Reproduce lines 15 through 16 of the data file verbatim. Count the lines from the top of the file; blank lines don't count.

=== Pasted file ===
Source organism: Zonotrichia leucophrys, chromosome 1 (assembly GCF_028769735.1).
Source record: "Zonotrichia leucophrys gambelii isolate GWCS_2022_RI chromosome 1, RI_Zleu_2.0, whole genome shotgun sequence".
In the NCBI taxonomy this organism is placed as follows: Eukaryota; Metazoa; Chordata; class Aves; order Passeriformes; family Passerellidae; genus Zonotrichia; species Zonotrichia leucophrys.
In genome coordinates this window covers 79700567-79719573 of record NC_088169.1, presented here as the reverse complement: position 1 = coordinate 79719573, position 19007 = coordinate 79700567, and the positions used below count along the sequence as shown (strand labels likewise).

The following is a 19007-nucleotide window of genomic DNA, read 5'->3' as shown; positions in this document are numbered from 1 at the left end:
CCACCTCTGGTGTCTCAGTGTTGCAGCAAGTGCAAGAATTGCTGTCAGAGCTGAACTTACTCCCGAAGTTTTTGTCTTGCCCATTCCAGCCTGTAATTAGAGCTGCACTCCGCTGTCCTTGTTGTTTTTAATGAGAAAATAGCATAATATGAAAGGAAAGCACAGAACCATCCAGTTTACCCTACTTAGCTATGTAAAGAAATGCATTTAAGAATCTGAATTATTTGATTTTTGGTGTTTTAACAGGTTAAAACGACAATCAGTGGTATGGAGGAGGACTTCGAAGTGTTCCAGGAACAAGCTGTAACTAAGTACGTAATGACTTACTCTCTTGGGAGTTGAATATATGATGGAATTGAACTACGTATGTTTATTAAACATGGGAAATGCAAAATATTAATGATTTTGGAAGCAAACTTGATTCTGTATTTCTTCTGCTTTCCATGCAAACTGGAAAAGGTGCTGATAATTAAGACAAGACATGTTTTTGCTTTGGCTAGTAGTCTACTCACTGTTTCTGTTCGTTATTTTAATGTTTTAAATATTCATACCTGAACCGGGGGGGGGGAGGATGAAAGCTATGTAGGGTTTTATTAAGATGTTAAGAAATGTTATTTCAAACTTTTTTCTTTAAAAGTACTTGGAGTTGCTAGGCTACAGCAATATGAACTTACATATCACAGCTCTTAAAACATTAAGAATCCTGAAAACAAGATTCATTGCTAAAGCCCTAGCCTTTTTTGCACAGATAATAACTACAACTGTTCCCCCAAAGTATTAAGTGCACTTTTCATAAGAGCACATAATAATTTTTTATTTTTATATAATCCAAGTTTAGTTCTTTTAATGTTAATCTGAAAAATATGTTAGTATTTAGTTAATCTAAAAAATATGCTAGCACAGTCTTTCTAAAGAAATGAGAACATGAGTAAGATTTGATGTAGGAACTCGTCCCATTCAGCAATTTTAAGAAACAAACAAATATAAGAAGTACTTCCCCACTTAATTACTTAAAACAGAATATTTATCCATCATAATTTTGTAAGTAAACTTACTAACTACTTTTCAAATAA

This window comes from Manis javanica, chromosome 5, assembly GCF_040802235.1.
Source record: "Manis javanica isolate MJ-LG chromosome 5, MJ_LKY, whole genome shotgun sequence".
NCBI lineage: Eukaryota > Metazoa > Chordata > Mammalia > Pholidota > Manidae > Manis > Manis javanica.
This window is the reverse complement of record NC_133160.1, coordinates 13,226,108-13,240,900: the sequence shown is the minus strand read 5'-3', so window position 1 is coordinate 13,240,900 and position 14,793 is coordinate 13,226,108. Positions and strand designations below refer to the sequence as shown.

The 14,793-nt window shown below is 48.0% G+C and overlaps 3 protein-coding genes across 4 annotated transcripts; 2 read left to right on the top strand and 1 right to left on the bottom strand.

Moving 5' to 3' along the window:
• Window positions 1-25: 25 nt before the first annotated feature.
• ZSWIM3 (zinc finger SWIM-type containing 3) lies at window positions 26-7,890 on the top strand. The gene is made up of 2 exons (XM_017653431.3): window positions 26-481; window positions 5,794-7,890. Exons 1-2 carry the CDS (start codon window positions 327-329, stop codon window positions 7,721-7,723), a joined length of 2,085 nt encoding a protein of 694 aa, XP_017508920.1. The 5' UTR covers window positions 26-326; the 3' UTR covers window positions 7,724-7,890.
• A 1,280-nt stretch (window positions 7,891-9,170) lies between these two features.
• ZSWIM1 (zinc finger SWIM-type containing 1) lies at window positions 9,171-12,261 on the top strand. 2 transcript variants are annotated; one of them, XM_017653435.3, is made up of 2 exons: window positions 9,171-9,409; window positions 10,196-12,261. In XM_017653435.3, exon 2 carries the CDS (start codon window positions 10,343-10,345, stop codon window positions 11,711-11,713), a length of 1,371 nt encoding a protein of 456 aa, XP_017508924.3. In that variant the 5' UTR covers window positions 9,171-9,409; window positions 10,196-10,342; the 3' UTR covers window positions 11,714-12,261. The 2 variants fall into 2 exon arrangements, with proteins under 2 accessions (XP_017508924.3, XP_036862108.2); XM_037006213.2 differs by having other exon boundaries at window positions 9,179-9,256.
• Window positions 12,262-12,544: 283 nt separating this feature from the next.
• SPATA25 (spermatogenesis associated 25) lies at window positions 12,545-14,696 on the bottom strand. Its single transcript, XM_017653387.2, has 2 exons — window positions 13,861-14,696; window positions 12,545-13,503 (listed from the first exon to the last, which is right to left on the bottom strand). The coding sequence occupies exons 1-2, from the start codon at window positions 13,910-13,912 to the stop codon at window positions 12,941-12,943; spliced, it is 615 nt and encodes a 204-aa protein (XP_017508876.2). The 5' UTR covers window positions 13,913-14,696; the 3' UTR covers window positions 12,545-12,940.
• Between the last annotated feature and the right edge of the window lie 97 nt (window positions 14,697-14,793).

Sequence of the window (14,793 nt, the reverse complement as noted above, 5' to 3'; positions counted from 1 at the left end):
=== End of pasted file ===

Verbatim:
• A 1,280-nt stretch (window positions 7,891-9,170) lies between these two features.
• ZSWIM1 (zinc finger SWIM-type containing 1) lies at window positions 9,171-12,261 on the top strand. 2 transcript variants are annotated; one of them, XM_017653435.3, is made up of 2 exons: window positions 9,171-9,409; window positions 10,196-12,261. In XM_017653435.3, exon 2 carries the CDS (start codon window positions 10,343-10,345, stop codon window positions 11,711-11,713), a length of 1,371 nt encoding a protein of 456 aa, XP_017508924.3. In that variant the 5' UTR covers window positions 9,171-9,409; window positions 10,196-10,342; the 3' UTR covers window positions 11,714-12,261. The 2 variants fall into 2 exon arrangements, with proteins under 2 accessions (XP_017508924.3, XP_036862108.2); XM_037006213.2 differs by having other exon boundaries at window positions 9,179-9,256.